Filed under: Democrat Corruption, Election 2012, Health Care, Law, News the Media Doesn't Want You to Hear | Tags: Congress's Bad Ideas, Obamacare, True Believers
Hundreds of thousands of American physicians and thousands of hospitals that fail to buy and install costly health-care information technologies by the deadline in just two years, will face penalties through reduced Medicare and Medicaid payments. Prescription records and patient histories will be required to be entered.
This mandate was part of the 2009 Stimulus legislation, and a major goal of health-care IT lobbyists and their allies in Congress and the White House. Getting it all computerized so anyone could access the records would make medical administration ever so much more efficient, and lower medical costs by up to $100 billion annually. Doctors have been obediently computerizing, but you will not be surprised that a new study indicates that physician reluctance was justified. The savings are just another myth of ObamaCare.
Since 2009, almost a third of health providers have installed at least some health IT technology. For a major hospital, the full range can cost $150 million to $200 million. But the software is generally not friendly to the user, and inefficient. The claim of savings is mostly hype.
To conduct the study, faculty at McMaster University in Hamilton, Ontario, and its programs for assessment of technology in health—and other research centers, including in the U.S.—sifted through almost 36,000 studies of health IT. The studies included information about highly valued computerized alerts—when drugs are prescribed, for instance—to prevent drug interactions and dosage errors. From among those studies the researchers identified 31 that specifically examined the outcomes in light of the technology’s cost-savings claims.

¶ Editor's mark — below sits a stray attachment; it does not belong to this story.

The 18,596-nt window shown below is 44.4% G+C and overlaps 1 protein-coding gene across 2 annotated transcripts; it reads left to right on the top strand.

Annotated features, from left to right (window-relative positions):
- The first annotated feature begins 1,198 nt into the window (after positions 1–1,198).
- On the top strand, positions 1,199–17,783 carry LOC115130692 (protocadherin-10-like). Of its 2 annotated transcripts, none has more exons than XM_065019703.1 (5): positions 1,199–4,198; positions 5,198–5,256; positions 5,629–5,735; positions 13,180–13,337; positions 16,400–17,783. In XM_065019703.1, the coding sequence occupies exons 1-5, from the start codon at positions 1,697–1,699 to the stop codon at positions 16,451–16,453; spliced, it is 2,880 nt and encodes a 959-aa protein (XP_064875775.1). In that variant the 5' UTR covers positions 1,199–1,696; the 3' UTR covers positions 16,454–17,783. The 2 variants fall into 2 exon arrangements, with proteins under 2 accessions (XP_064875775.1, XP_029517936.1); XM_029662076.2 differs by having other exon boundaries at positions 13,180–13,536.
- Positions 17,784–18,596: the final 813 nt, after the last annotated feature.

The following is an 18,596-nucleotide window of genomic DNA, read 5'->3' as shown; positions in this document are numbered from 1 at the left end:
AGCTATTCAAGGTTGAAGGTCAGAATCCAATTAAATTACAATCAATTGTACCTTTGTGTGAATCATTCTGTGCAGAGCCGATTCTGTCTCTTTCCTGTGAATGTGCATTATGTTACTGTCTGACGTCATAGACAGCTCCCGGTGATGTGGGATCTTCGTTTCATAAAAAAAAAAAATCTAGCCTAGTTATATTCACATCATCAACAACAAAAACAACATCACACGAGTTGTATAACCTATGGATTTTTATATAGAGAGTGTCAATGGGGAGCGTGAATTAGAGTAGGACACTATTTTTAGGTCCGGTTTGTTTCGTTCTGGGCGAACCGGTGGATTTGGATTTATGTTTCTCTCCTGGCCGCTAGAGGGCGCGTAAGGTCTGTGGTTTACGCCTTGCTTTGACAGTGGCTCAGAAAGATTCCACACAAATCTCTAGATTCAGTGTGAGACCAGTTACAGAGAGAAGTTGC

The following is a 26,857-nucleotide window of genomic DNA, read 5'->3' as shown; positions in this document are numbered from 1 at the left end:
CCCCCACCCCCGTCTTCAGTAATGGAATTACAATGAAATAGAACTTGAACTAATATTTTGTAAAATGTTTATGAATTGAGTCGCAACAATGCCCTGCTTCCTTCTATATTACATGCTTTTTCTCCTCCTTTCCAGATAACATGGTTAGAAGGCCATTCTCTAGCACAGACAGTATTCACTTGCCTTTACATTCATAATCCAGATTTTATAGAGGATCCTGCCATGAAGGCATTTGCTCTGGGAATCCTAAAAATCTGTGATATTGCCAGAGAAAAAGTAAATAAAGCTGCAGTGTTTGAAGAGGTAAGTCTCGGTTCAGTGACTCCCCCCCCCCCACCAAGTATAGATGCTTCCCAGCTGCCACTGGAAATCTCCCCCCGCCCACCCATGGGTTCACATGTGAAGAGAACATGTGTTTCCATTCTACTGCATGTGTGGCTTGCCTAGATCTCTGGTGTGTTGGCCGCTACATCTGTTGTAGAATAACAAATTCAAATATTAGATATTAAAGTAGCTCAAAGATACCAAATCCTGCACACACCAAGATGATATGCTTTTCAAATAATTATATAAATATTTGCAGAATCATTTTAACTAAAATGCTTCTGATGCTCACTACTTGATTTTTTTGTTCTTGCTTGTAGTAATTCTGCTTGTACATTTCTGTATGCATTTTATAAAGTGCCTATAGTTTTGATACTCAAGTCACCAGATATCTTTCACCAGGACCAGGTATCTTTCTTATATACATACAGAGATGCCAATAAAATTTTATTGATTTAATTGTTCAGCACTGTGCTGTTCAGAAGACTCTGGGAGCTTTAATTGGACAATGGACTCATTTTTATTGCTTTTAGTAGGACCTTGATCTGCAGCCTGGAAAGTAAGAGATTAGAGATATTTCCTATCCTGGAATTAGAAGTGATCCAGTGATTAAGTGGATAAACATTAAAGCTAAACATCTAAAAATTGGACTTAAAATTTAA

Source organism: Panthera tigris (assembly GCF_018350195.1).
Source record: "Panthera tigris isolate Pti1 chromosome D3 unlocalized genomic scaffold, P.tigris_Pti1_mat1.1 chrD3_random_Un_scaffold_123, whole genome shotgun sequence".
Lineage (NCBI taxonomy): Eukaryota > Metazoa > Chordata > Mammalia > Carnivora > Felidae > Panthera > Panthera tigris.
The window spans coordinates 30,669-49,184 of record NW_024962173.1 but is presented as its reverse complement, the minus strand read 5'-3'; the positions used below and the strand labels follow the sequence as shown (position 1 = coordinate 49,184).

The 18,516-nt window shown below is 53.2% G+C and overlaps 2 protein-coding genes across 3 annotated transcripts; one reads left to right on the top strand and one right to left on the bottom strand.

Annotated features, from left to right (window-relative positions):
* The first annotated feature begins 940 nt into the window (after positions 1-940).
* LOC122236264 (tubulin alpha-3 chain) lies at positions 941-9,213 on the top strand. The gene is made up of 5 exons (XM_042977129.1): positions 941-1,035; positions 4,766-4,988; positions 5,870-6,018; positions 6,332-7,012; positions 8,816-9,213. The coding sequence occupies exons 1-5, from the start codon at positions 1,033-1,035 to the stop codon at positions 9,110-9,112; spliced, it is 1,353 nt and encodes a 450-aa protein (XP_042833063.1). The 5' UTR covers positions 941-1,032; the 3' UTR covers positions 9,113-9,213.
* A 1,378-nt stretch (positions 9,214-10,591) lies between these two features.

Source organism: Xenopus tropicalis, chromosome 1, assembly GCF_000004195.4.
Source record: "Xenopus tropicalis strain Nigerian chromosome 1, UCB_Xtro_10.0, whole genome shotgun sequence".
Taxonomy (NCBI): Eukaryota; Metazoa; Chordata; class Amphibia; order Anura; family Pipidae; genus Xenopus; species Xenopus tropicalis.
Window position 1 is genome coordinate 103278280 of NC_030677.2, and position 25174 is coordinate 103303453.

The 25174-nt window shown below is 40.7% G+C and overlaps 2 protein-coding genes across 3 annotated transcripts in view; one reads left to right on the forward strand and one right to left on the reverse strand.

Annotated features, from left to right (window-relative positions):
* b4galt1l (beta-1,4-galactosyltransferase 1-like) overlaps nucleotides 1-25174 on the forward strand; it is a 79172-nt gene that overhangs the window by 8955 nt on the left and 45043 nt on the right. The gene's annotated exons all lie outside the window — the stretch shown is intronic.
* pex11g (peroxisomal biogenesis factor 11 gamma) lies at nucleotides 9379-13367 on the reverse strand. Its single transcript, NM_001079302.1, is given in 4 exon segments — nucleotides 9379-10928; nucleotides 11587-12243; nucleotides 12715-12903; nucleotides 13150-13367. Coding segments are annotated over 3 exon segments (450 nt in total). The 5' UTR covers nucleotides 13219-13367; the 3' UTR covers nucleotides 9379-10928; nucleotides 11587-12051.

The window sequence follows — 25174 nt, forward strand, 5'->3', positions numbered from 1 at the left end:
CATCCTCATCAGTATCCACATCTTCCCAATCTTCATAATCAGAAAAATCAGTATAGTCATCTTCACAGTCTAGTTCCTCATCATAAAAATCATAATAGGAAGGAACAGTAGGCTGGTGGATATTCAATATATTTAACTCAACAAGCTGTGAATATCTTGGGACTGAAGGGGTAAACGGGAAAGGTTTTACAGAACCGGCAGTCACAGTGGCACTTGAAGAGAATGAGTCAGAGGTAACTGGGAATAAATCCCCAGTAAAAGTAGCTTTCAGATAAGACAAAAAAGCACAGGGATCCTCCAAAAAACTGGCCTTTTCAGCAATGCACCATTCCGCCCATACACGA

With a few isolated exceptions, the preponderance of evidence shows that the systems had not improved health or saved money. For instance, various studies found the percentage of alerts overridden by doctors—because they knew that the alerted drug interactions were in fact harmless—ranging from 50% to 97%.
The problem seems to be “true believers” in information technology — certain of their goals and unwilling to hear the concerns of skeptics. It will work— because we believe, a philosophy that has made the design of ObamaCare such a mess. There is even a government agency: the Office of the National Coordinator of Healthcare Information Technology, (an agency of the Department of Health and Human Services). File under the Eternal Life of Government Agencies.
It is already common knowledge in the health-care industry that a central component of the proposed health IT system—the ability to share patients’ health records among doctors, hospitals and labs—has largely failed. The industry could not agree on data standards—for instance on how to record blood pressure or list patients’ problems.
Instead of demanding unified standards, the government has largely left it to the vendors, who declined to cooperate, thereby ensuring years of noncommunication and noncoordination. This likely means billions of dollars for unnecessarily repeated tests and procedures, double-dosing patients and avoidable suffering.
Other news among the true believers: The doctor shortage may swell to 130,000. The U.S. health care law’s process for providing insurance subsidies to middle-income families will produce an IRS quagmire. There is no chance the exchanges will get it right. Compliance with ObamaCare is estimated at 80 million man hours per year. It wasn’t intended to be a jobs program and another huge cost. The true believers who are so sure that they know how to arrange the health care for over 300,000,000 Americans need to face up to the facts. They’re not that smart and their ideas don’t work.